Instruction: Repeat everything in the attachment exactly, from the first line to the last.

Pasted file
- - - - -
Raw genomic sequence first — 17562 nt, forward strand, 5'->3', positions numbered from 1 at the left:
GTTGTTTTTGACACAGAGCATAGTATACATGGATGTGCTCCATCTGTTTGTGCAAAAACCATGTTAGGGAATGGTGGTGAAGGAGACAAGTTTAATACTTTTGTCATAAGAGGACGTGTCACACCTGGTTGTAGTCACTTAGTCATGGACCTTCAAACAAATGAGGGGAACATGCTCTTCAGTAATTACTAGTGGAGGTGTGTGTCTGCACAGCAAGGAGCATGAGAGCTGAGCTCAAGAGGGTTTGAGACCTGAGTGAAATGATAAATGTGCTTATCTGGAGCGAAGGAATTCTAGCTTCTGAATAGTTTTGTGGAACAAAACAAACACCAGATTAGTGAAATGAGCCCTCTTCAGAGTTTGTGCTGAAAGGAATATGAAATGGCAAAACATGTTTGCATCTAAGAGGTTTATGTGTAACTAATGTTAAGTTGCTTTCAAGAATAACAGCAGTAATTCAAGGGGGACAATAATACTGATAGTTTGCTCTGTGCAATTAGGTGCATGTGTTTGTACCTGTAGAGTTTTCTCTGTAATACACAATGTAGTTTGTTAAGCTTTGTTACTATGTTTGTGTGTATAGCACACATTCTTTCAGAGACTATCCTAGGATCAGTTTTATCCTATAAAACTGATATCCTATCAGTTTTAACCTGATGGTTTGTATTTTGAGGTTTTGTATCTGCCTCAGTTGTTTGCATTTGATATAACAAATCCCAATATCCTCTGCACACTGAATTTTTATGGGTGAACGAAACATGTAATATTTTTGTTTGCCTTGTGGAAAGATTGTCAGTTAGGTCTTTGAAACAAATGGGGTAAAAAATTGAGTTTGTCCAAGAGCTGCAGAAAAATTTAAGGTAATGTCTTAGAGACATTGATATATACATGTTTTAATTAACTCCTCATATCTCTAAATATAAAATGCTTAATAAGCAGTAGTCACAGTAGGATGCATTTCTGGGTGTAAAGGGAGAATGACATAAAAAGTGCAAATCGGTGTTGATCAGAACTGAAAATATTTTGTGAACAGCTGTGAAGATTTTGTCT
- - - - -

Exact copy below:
Raw genomic sequence first — 17562 nt, forward strand, 5'->3', positions numbered from 1 at the left:
GTTGTTTTTGACACAGAGCATAGTATACATGGATGTGCTCCATCTGTTTGTGCAAAAACCATGTTAGGGAATGGTGGTGAAGGAGACAAGTTTAATACTTTTGTCATAAGAGGACGTGTCACACCTGGTTGTAGTCACTTAGTCATGGACCTTCAAACAAATGAGGGGAACATGCTCTTCAGTAATTACTAGTGGAGGTGTGTGTCTGCACAGCAAGGAGCATGAGAGCTGAGCTCAAGAGGGTTTGAGACCTGAGTGAAATGATAAATGTGCTTATCTGGAGCGAAGGAATTCTAGCTTCTGAATAGTTTTGTGGAACAAAACAAACACCAGATTAGTGAAATGAGCCCTCTTCAGAGTTTGTGCTGAAAGGAATATGAAATGGCAAAACATGTTTGCATCTAAGAGGTTTATGTGTAACTAATGTTAAGTTGCTTTCAAGAATAACAGCAGTAATTCAAGGGGGACAATAATACTGATAGTTTGCTCTGTGCAATTAGGTGCATGTGTTTGTACCTGTAGAGTTTTCTCTGTAATACACAATGTAGTTTGTTAAGCTTTGTTACTATGTTTGTGTGTATAGCACACATTCTTTCAGAGACTATCCTAGGATCAGTTTTATCCTATAAAACTGATATCCTATCAGTTTTAACCTGATGGTTTGTATTTTGAGGTTTTGTATCTGCCTCAGTTGTTTGCATTTGATATAACAAATCCCAATATCCTCTGCACACTGAATTTTTATGGGTGAACGAAACATGTAATATTTTTGTTTGCCTTGTGGAAAGATTGTCAGTTAGGTCTTTGAAACAAATGGGGTAAAAAATTGAGTTTGTCCAAGAGCTGCAGAAAAATTTAAGGTAATGTCTTAGAGACATTGATATATACATGTTTTAATTAACTCCTCATATCTCTAAATATAAAATGCTTAATAAGCAGTAGTCACAGTAGGATGCATTTCTGGGTGTAAAGGGAGAATGACATAAAAAGTGCAAATCGGTGTTGATCAGAACTGAAAATATTTTGTGAACAGCTGTGAAGATTTTGTCT